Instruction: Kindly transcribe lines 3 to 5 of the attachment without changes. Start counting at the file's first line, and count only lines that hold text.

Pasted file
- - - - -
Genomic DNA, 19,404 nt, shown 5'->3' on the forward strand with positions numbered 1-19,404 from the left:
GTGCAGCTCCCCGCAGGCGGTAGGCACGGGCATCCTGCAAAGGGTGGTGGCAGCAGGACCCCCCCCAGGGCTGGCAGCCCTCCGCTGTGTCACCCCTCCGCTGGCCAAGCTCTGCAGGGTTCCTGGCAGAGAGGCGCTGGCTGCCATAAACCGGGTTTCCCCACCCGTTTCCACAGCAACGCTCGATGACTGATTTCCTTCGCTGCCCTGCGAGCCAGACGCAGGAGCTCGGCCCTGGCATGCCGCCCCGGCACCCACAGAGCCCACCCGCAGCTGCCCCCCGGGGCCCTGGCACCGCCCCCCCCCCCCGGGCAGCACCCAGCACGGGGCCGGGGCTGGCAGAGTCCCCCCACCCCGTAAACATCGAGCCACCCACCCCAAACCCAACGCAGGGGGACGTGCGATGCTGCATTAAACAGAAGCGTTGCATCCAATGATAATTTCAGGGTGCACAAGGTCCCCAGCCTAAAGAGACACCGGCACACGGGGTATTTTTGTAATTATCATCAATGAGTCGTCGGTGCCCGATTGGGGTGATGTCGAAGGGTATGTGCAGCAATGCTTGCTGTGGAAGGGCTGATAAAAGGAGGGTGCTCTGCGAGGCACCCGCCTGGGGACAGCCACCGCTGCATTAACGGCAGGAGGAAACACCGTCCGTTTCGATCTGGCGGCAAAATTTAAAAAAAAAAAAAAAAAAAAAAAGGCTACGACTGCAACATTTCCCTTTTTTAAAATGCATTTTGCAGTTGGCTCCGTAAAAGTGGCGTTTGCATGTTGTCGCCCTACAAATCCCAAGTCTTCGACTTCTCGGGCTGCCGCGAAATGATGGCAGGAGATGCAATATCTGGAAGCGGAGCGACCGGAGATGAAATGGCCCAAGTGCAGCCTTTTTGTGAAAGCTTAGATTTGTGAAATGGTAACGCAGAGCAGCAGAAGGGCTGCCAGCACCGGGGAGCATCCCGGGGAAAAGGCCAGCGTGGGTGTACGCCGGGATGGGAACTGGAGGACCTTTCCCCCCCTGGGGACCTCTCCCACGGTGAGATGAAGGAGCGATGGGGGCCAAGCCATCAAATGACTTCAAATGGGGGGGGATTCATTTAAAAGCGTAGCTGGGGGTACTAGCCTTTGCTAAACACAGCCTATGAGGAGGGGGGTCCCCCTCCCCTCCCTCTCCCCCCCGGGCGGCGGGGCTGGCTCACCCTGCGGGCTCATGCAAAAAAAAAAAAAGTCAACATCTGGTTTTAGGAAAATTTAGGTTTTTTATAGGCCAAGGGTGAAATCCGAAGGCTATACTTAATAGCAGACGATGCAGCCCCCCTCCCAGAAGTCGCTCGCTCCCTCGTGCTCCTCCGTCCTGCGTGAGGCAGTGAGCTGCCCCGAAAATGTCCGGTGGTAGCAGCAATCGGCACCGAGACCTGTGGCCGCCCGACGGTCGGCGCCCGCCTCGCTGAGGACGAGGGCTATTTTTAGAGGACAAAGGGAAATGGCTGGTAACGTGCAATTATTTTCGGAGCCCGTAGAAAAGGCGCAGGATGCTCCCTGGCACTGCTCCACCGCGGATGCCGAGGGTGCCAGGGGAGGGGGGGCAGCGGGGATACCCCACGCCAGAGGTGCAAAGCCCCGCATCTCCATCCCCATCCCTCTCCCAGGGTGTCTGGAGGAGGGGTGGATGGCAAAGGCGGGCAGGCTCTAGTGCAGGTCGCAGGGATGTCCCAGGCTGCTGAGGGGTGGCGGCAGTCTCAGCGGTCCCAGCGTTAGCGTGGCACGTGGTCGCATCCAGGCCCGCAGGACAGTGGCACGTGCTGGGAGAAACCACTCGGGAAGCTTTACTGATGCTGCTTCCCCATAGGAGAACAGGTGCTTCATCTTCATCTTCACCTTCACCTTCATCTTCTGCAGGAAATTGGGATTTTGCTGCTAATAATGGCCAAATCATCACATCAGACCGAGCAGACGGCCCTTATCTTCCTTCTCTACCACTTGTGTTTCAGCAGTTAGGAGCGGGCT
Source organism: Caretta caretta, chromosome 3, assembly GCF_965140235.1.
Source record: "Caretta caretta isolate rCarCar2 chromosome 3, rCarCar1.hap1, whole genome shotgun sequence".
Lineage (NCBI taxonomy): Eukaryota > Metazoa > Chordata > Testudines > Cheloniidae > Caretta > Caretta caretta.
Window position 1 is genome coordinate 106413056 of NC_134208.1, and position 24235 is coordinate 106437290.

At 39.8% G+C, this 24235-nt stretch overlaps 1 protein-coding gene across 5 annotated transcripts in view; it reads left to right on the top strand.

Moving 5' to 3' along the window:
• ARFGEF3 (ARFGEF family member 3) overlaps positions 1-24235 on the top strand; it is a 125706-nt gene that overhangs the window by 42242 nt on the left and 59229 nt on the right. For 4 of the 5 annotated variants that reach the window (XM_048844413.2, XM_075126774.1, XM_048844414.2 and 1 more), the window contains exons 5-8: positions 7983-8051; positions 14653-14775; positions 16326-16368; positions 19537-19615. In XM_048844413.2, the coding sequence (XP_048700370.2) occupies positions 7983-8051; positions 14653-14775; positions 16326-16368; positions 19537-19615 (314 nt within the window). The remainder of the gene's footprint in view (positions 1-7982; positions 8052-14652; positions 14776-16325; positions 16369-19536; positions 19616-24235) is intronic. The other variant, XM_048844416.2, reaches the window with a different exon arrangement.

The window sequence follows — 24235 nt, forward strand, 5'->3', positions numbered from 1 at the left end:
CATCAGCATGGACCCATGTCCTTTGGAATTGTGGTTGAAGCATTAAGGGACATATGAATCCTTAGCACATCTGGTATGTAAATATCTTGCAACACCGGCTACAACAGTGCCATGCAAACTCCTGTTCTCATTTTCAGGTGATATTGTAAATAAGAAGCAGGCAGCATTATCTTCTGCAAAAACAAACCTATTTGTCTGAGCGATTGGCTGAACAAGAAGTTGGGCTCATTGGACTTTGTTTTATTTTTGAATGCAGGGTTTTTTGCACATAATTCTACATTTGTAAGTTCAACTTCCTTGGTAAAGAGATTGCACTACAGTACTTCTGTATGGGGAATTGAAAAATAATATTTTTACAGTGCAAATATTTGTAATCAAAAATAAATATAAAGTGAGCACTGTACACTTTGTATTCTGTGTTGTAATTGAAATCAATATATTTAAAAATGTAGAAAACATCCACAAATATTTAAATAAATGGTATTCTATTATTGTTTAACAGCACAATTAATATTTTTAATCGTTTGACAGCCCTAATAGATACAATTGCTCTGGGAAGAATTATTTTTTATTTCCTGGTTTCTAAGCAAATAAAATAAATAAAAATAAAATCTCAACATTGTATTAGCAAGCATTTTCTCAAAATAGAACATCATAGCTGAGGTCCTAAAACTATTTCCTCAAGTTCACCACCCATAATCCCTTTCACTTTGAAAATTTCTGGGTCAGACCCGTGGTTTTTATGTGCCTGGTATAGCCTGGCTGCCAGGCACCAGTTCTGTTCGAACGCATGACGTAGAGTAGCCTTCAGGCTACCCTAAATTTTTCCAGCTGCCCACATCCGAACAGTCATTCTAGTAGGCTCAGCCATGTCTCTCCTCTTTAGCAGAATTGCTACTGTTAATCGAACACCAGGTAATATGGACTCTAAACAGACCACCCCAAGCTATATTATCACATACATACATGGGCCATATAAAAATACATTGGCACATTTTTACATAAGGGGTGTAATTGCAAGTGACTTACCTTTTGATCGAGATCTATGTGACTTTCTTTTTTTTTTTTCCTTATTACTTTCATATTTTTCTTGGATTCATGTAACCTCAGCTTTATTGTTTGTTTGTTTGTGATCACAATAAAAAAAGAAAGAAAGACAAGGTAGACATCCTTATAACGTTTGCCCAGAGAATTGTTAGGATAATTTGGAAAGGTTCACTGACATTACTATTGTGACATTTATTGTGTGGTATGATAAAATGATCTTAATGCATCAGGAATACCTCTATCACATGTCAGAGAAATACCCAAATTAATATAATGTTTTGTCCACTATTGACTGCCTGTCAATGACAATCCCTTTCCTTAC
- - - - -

Source organism: Caretta caretta, chromosome 3, assembly GCF_965140235.1.
Source record: "Caretta caretta isolate rCarCar2 chromosome 3, rCarCar1.hap1, whole genome shotgun sequence".
Lineage (NCBI taxonomy): Eukaryota > Metazoa > Chordata > Testudines > Cheloniidae > Caretta > Caretta caretta.